The Irish Monthly Magazine of Politics and Literature. ..., Volume 3

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Office, 37, Anglesea-street, (within one door of College-green.), 1875

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Page 41 - The friends thou hast, and their adoption tried, Grapple them to thy soul with hoops of steel, But do not dull thy palm with entertainment Of each new-hatch'd, unfledged comrade.
Page 27 - Here will I hold. If there's a power above us (And that there is, all Nature cries aloud Through all her works), he must delight in virtue ; And that which he delights in must be happy.
Page 283 - From his cradle, He was a scholar, and a ripe, and good one; Exceeding wise, fair spoken, and persuading: Lofty, and sour, to them that lov'd him not; But, to those men that sought him, sweet as summer.
Page 454 - OFTEN I think of the beautiful town That is seated by the sea ; Often in thought go up and down The pleasant streets of that dear old town, And my youth comes back to me. And a verse of a Lapland song Is haunting my memory still : "A boy's will is the wind's will, And the thoughts of youth are long, long thoughts.
Page 455 - A boy's will is the wind's will, And the thoughts of youth are long, long thoughts." Strange to me now are the forms I meet When I visit the dear old town ; But the native air is pure and sweet, And the trees that o'ershadow each wellknown street, As they balance up and down, Are singing the beautiful song, Are sighing and whispering still : " A boy^ will is the wind's will, And the thoughts of youth are long, long thoughts.
Page 454 - I remember the black wharves and the slips, And the sea-tides tossing free; And Spanish sailors with bearded lips, And the beauty and mystery of the ships, And the magic of the sea. And the voice of that wayward song Is singing and saying still: "A boy's will is the wind's will, And the thoughts of youth are long, long thoughts.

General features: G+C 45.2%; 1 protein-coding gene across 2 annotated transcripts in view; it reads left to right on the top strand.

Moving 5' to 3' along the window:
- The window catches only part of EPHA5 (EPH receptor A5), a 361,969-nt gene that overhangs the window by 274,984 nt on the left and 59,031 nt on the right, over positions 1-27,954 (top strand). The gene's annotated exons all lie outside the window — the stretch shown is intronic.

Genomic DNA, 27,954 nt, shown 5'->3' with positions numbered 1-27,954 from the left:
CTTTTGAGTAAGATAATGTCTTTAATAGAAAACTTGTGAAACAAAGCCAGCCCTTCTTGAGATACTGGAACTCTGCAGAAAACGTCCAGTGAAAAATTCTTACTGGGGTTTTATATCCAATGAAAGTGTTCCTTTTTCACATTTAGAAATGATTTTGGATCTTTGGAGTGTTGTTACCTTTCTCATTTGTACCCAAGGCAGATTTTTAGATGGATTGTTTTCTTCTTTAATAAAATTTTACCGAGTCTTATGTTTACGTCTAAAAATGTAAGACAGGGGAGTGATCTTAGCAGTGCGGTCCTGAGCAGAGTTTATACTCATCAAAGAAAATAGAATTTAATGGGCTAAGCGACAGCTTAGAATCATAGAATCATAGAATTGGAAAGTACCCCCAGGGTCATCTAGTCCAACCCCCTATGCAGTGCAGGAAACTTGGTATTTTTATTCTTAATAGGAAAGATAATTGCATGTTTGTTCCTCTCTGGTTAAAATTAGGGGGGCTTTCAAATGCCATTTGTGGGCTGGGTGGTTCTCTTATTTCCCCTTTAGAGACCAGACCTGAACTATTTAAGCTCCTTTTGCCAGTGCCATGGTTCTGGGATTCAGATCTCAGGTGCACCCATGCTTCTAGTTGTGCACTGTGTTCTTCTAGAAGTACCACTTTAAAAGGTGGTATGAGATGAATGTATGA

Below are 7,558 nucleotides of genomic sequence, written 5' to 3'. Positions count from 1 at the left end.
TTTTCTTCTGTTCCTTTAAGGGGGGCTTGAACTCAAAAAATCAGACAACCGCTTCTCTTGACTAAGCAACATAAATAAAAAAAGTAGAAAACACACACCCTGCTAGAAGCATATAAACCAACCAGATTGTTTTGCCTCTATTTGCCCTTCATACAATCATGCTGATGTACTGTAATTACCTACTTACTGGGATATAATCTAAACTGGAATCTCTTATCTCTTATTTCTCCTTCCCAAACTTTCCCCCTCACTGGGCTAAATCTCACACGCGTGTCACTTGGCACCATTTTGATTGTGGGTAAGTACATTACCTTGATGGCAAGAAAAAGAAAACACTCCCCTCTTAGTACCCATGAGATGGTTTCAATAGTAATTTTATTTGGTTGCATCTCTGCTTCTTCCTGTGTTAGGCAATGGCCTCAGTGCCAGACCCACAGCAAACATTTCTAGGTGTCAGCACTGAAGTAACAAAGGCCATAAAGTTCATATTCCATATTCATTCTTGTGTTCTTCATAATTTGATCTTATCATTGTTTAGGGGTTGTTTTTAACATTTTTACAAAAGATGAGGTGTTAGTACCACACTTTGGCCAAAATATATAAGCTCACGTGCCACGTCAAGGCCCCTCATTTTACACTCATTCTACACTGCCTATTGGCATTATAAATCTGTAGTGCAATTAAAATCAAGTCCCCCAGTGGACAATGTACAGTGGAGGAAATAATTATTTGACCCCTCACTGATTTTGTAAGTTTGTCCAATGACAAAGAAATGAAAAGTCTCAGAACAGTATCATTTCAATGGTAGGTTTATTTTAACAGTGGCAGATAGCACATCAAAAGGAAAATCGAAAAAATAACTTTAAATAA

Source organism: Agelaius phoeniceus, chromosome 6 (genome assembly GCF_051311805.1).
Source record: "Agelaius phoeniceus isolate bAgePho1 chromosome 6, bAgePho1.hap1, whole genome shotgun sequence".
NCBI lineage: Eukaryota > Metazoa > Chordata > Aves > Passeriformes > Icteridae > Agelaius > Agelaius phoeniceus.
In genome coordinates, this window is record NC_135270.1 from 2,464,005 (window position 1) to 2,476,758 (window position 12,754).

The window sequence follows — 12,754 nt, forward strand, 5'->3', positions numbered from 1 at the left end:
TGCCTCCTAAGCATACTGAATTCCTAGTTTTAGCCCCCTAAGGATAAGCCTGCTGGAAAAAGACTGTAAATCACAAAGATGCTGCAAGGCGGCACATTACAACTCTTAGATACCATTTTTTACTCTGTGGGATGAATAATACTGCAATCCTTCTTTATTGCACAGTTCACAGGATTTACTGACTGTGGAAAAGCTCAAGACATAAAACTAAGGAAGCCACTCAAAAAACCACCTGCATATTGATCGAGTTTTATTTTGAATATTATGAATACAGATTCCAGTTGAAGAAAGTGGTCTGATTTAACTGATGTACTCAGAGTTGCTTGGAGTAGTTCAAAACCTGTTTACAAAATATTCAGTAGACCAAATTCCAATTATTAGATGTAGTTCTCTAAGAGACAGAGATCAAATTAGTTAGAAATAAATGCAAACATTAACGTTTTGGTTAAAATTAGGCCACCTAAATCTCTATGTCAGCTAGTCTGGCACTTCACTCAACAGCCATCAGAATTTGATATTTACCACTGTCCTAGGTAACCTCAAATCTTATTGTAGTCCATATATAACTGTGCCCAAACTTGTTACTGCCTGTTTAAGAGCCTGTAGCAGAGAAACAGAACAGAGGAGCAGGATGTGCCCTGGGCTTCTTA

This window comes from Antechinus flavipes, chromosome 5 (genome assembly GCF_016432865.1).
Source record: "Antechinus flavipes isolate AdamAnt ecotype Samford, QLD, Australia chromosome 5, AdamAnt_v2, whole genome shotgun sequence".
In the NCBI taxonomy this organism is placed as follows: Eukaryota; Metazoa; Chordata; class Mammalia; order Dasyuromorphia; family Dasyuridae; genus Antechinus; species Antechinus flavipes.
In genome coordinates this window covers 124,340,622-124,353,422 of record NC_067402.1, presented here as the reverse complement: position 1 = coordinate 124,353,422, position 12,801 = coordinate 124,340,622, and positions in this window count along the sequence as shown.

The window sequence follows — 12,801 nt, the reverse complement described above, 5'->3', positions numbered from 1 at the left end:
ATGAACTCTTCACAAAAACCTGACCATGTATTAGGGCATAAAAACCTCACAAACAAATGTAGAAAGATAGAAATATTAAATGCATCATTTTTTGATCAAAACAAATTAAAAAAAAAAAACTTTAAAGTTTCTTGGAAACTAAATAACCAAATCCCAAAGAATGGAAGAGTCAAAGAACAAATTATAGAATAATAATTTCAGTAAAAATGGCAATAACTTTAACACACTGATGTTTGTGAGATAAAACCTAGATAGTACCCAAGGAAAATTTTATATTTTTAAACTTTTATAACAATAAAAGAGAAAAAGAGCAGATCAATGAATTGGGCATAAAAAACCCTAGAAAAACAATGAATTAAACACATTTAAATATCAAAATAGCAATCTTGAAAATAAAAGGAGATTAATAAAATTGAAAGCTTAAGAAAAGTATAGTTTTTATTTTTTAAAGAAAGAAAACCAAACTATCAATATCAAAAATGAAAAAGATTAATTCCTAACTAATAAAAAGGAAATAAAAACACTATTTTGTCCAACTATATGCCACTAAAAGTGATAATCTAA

Page 397 - in any way" suffer you that are Papists, where I can find you seducing the People, or by any overt act violating the Laws established ; but if you come into my hands, I shall cause to be inflicted the punishments appointed by the Laws, — to use your own term, secundum gravitatem delicti?* — upon you; and
Page 283 - And though he were unsatisfied in getting, (Which was a sin,) yet in bestowing, madam, He was most princely: Ever witness for him Those twins of learning, that he rais'd in you, Ipswich, and Oxford!
Page 283 - Oxford! one of which fell with him, Unwilling to outlive the good that did it ; The other, though unfinish'd, yet so famous, So excellent in art, and still so rising, That Christendom shall ever speak his virtue. His overthrow heap'd happiness upon him ; For then, and not till then, he felt himself, And found the blessedness of being little : And, to add greater honours to his age Than man could give him, he died, fearing God.
Page 454 - The drum-beat repeated o'er and o'er, And the bugle wild and shrill. And the music of that old song Throbs in my memory still: "A boy's will is the wind's will, And the thoughts of youth are long, long thoughts.

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